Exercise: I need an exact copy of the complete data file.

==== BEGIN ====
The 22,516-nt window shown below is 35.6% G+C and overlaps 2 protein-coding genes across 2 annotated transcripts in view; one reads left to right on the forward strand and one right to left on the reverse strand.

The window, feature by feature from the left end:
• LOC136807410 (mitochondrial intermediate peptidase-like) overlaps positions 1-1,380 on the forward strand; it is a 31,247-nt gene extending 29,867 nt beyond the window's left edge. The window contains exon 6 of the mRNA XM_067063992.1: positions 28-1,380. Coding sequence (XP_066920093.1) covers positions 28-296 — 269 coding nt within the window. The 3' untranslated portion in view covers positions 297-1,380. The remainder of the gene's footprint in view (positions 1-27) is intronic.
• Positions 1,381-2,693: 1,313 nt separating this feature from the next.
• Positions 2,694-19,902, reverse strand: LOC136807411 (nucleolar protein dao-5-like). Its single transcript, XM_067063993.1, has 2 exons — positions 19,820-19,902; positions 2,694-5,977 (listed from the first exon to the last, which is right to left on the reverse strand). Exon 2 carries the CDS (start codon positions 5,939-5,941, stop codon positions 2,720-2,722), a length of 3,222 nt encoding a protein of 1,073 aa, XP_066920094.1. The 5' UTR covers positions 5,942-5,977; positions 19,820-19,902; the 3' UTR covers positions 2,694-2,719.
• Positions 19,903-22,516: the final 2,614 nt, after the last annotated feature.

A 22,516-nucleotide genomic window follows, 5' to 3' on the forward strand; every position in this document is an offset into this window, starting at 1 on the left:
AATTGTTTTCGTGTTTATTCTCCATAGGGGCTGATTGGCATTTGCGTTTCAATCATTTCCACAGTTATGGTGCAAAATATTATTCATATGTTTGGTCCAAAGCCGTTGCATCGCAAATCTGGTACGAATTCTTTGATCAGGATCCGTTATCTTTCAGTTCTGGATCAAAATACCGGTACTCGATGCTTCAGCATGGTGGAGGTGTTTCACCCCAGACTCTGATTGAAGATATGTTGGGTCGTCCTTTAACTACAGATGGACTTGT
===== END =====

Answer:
The 22,516-nt window shown below is 35.6% G+C and overlaps 2 protein-coding genes across 2 annotated transcripts in view; one reads left to right on the forward strand and one right to left on the reverse strand.

The window, feature by feature from the left end:
• LOC136807410 (mitochondrial intermediate peptidase-like) overlaps positions 1-1,380 on the forward strand; it is a 31,247-nt gene extending 29,867 nt beyond the window's left edge. The window contains exon 6 of the mRNA XM_067063992.1: positions 28-1,380. Coding sequence (XP_066920093.1) covers positions 28-296 — 269 coding nt within the window. The 3' untranslated portion in view covers positions 297-1,380. The remainder of the gene's footprint in view (positions 1-27) is intronic.
• Positions 1,381-2,693: 1,313 nt separating this feature from the next.
• Positions 2,694-19,902, reverse strand: LOC136807411 (nucleolar protein dao-5-like). Its single transcript, XM_067063993.1, has 2 exons — positions 19,820-19,902; positions 2,694-5,977 (listed from the first exon to the last, which is right to left on the reverse strand). Exon 2 carries the CDS (start codon positions 5,939-5,941, stop codon positions 2,720-2,722), a length of 3,222 nt encoding a protein of 1,073 aa, XP_066920094.1. The 5' UTR covers positions 5,942-5,977; positions 19,820-19,902; the 3' UTR covers positions 2,694-2,719.
• Positions 19,903-22,516: the final 2,614 nt, after the last annotated feature.

A 22,516-nucleotide genomic window follows, 5' to 3' on the forward strand; every position in this document is an offset into this window, starting at 1 on the left:
AATTGTTTTCGTGTTTATTCTCCATAGGGGCTGATTGGCATTTGCGTTTCAATCATTTCCACAGTTATGGTGCAAAATATTATTCATATGTTTGGTCCAAAGCCGTTGCATCGCAAATCTGGTACGAATTCTTTGATCAGGATCCGTTATCTTTCAGTTCTGGATCAAAATACCGGTACTCGATGCTTCAGCATGGTGGAGGTGTTTCACCCCAGACTCTGATTGAAGATATGTTGGGTCGTCCTTTAACTACAGATGGACTTGT